• Go to the Data Viewer window and note that the (rds) nyjazz data set is selected in the Data Set menu (center of the window pane). If you load more than one data set you can select the one to view here.
  • Hee you can look at the data in "spread-sheet format". There is more information on the "Data Viewer" here
  • On top of the spread-sheet are three tabs:
    • "Data View" which is the current spread-shhet view
    • "Variable View" which summarizes the variables and their properties.
    • "RDS" where you can add information about the data set (such as estimates of the population size). It is OK to go with the default values for now.
  • Click on the Variable View tab. Click the value for Gender.MF. under the Type column and select Factor value. Repeat for Race.WBO., Airplay.yn., and Union.yn.. This makes sure that the program recognizes them as categorical variables.
  • Click on the RDS tab. Click the value for Mid box in the Population Size Estimate section. Enter an estimate of the population size for the NY jazz population. While this is unclear, a possible value is 20000. It is used in the computations, but they are somewhat insensitive to it (as long as it is not close to the sample size).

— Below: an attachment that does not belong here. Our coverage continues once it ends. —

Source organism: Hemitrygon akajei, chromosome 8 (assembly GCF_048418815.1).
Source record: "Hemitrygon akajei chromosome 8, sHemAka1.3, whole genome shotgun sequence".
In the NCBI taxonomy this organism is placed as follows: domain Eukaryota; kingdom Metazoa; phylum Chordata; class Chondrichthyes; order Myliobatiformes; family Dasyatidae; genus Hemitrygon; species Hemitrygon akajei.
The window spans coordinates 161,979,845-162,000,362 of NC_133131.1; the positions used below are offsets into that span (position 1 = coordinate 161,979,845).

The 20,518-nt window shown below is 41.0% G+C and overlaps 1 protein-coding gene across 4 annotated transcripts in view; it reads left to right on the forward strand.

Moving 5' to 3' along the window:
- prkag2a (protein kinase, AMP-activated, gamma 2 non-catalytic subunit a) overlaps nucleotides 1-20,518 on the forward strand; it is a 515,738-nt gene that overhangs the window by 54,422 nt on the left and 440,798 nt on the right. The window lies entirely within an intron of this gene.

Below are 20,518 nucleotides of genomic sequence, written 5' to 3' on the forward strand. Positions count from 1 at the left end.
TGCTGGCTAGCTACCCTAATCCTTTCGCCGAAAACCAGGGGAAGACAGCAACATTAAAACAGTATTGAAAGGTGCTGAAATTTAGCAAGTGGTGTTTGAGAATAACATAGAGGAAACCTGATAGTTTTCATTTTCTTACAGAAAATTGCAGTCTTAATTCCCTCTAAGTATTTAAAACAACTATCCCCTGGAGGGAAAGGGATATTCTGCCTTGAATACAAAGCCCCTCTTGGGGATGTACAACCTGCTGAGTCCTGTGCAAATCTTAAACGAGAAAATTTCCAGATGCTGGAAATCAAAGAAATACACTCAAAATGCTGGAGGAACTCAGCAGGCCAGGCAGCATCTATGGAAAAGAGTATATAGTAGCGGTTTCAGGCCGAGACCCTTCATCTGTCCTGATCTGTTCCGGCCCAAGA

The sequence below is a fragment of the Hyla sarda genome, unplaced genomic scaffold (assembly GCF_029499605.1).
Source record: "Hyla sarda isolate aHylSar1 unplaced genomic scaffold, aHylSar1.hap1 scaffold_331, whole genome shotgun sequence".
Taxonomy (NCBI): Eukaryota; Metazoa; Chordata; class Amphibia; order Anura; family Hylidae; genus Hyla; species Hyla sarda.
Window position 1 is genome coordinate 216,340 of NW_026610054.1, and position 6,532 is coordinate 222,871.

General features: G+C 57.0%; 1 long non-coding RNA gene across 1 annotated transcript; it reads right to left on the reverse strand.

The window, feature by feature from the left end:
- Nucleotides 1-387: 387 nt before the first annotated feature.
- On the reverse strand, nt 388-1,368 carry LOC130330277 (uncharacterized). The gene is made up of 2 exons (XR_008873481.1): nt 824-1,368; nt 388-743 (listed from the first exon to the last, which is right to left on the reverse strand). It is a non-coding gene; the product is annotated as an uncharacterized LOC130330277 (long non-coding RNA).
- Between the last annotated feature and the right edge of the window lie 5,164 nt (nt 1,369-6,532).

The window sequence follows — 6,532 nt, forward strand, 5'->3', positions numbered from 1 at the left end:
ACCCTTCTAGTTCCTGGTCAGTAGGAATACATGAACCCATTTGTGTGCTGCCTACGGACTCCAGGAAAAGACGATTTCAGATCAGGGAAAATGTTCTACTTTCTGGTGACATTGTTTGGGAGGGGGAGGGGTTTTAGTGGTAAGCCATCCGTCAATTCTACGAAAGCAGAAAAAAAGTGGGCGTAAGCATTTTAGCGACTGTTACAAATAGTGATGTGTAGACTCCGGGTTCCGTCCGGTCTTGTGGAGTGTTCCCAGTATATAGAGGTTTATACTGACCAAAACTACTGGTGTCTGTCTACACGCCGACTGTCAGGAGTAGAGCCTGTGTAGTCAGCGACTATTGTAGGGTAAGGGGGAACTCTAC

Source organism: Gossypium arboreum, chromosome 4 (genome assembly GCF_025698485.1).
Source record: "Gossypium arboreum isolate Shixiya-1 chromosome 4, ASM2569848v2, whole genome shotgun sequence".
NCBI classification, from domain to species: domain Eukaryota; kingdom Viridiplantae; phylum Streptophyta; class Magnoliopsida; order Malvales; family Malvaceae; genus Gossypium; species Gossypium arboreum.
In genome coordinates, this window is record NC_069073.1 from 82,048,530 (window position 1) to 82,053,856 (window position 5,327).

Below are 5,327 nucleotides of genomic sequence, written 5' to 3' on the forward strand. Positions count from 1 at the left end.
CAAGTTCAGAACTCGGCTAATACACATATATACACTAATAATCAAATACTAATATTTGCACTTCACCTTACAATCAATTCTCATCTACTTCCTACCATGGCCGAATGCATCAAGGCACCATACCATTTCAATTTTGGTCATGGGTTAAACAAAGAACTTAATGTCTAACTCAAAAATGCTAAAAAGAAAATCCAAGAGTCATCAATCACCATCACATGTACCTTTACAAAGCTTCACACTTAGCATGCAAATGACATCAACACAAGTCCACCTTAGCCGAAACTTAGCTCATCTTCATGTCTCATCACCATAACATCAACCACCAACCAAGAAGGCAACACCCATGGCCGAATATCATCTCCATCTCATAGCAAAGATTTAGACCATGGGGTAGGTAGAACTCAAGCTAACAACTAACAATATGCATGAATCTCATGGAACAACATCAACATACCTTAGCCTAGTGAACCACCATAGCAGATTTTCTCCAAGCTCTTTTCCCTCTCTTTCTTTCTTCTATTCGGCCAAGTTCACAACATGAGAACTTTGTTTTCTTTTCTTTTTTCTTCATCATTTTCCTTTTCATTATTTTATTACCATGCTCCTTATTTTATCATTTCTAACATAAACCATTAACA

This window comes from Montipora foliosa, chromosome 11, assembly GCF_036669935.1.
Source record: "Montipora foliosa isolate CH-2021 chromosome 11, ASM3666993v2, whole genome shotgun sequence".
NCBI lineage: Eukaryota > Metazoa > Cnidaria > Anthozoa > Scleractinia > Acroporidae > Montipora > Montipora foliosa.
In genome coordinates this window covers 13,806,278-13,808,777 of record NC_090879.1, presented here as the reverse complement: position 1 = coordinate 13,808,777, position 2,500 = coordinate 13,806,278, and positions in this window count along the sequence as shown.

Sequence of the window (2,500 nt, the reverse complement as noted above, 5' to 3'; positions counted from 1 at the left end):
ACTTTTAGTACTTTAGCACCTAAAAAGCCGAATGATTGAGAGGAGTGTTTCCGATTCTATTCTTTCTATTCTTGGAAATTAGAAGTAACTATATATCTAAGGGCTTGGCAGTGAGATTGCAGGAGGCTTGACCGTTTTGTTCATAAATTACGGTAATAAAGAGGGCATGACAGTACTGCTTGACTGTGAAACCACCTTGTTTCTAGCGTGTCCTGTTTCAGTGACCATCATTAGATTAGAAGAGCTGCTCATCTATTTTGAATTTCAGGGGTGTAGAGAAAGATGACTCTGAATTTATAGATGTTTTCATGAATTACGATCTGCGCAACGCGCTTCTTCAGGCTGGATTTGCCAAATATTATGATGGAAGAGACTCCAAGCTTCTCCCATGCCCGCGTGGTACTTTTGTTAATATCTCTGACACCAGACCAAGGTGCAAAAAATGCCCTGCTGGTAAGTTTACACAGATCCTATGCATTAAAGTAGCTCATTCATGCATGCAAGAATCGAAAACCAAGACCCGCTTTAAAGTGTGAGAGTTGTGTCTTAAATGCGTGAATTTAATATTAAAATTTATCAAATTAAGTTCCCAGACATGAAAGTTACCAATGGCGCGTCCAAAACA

Looking at the data (the Plots menu)

  • Select Plot Recruitment Tree from the Plots menu. Select Run. The plot will appear in a new graphics window (called "JavaGD (2)", ha ha). This plots the recruitment trees, labeling each node by its ID. There are options in the dialog box you can play with to get different views. Select the "File" menu from the "JavaGD (2)" window to save the file as a PDF, JPG, etc.